Comments (8)

Comment RSS
freshman biology teacher and Biomedical Sciences teacher

This is the future of

Was this helpful?
0

This is the future of education. The flipped cl;assroom works great for teachers and students. It seems as if we have had the whole classroom thing backwards for years. Homework in class allows the teacher to be hands on project based allows students to have hands on experience. The retention and higher level thinking skills are developing at an astounding rate in classrooms like this.

Learning Specialist: Technology for Stratford Hall

I have used PBL in my own

Was this helpful?
0

I have used PBL in my own classroom, at least a couple of times, and I see some of the same benefits that Jason has noted.

I needed a new cell phone plan as I had just moved back to Vancouver from Bangkok. I told my students this and asked their opinion. They told me their opinions right off the start, and I pointed out that in order to accept their opinion on the best cell phone plan, I would need some evidence, specifically, mathematical evidence.

We then spent the next six weeks working on the project, and as students progressed through it, I taught them mini-lessons (10 - 15 minutes or so) on skills that would help them accomplish their goal. During the unit, the embedded lessons were on slopes of lines, graphing lines, finding the equations of lines from cell-phone data, researching cell-phone plans, solving equations, piece-wise functions, etc...

I circulated around the classroom and when students needed support on any of these skills, I offered it. If they didn't need support and were managing well, then I let them work in their small groups independently.

More math apps

Was this helpful?
0

I'm also agree about these new methods to teach maths, but I've read about another one that could be very effective in math classes. FluidMath is an innovative educational app for iPad. If you want more information I think is better to see the video:
http://en.apple.ididactic.com/ipad-apuntes-mates-calculadora-x-fluidmath/
There are the free and paid version.

Here is a link to our

Was this helpful?
0

Here is a link to our Regional Service Center. Many of these projects were written by me almost 6 years ago and were before I started getting into PBL but they aren't bad to get started: http://www.transformation2013.org/project-based-learning-units/geometry/

Math Teacher

Was this helpful?
0

I agree with your blog post. And also Chris Fancher, you make a good point about math teachers needing collaboration with other teachers/administrators. I always want to do more projects with my students than what I do, because I don't have the ideas or the time to create relevant projects.

What project ideas does anyone have for any topic in high school Geometry?

Independent Research and Evaluation Professional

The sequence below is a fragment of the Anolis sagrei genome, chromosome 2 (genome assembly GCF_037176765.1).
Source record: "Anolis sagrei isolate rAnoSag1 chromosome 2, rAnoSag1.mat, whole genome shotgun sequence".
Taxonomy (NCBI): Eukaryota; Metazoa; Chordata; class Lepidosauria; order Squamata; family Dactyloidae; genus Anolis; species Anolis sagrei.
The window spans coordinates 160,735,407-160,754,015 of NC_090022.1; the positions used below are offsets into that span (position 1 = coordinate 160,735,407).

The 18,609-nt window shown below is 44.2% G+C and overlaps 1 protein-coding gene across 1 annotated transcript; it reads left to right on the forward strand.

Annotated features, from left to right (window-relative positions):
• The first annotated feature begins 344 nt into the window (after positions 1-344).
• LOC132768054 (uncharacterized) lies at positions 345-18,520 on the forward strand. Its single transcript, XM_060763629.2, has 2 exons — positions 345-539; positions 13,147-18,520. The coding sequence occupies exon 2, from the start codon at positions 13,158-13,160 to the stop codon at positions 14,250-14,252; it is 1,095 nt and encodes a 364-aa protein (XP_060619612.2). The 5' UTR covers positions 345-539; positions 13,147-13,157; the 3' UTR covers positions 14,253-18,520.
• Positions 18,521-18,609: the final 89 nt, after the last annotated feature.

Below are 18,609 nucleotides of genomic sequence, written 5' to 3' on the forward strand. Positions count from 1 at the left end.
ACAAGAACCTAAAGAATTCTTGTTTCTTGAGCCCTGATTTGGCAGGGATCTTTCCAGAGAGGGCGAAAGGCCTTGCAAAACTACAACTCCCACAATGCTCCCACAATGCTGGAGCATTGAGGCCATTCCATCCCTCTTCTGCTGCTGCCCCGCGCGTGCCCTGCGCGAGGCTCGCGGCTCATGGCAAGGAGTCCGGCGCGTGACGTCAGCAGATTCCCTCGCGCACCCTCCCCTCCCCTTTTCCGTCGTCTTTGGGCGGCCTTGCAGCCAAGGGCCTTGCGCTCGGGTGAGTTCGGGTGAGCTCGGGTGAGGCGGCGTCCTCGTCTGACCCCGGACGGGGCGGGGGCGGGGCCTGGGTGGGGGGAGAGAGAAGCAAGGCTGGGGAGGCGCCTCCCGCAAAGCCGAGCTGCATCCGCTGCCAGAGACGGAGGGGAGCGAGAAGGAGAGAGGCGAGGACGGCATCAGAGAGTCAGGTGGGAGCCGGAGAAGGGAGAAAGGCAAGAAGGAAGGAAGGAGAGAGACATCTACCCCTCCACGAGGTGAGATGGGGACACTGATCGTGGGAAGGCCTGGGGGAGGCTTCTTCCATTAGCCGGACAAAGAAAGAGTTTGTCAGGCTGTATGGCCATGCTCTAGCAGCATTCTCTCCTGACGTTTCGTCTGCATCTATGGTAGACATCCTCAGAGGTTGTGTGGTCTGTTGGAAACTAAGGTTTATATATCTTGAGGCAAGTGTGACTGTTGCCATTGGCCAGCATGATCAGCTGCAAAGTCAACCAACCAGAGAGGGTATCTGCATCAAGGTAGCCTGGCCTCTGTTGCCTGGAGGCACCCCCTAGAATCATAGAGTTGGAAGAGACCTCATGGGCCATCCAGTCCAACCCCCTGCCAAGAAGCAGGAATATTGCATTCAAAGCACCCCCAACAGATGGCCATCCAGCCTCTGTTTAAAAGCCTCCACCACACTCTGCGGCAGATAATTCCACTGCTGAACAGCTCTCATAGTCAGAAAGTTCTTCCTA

Agreeing with Chris

Was this helpful?
0

I agree wholeheartedly. All teachers and especially math teachers need the kind of support you described and the opportunity to develop their skills amongst colleagues. Hopefully it was clear in the blog that the WV teachers received considerable professional development within the context of a large systemic initiative. The PD they received was coordinated with BIE (http://www.bie.org) -- source of much help for teachers who want to investigate this approach.

What's compelling and why I wanted to share these findings is that teachers in WV (a P21 state) were not teaching 21st century skills nearly as much as the PBL math teachers. Although we could imagine teachers having students collaborate, creating, communicating, using technology, thinking critically (etc.) without PBL, the data suggests PBL is a very good way to get this happening.

It can be challenging to address 21st century competencies in a traditional classroom. It definitely makes sense to start small with PBL and build both teacher and student skills gradually, but for those who embrace this challenge PBL is certainly an approach to consider. What other ideas do you have?

I worry that there are going

Was this helpful?
0

I worry that there are going to be math teachers who will say that they are going to use PBL because they think their students will perform better, BUT, they won't have the training or support in perfecting their skills in facilitating a PBL classroom. PBL can not and should not be done in a vacuum. PBL teachers (and especially math teachers) need other teachers to brainstorm with and they need administrators who understand what a PBL classroom looks like, to truly be successful.
Also, math teachers should not feel like failures when their projects do not meet the level of expectations they had hoped for. Sometimes a problem-based approach might work better for certain teachers and certain classrooms.
If you are considering using PBL, do your research. Ask questions. Get trained. And ask for others to help you. Once you stick with it, and learn from your failures, your students WILL benefit from learning in a PBL environment. They will be successful.

see more see less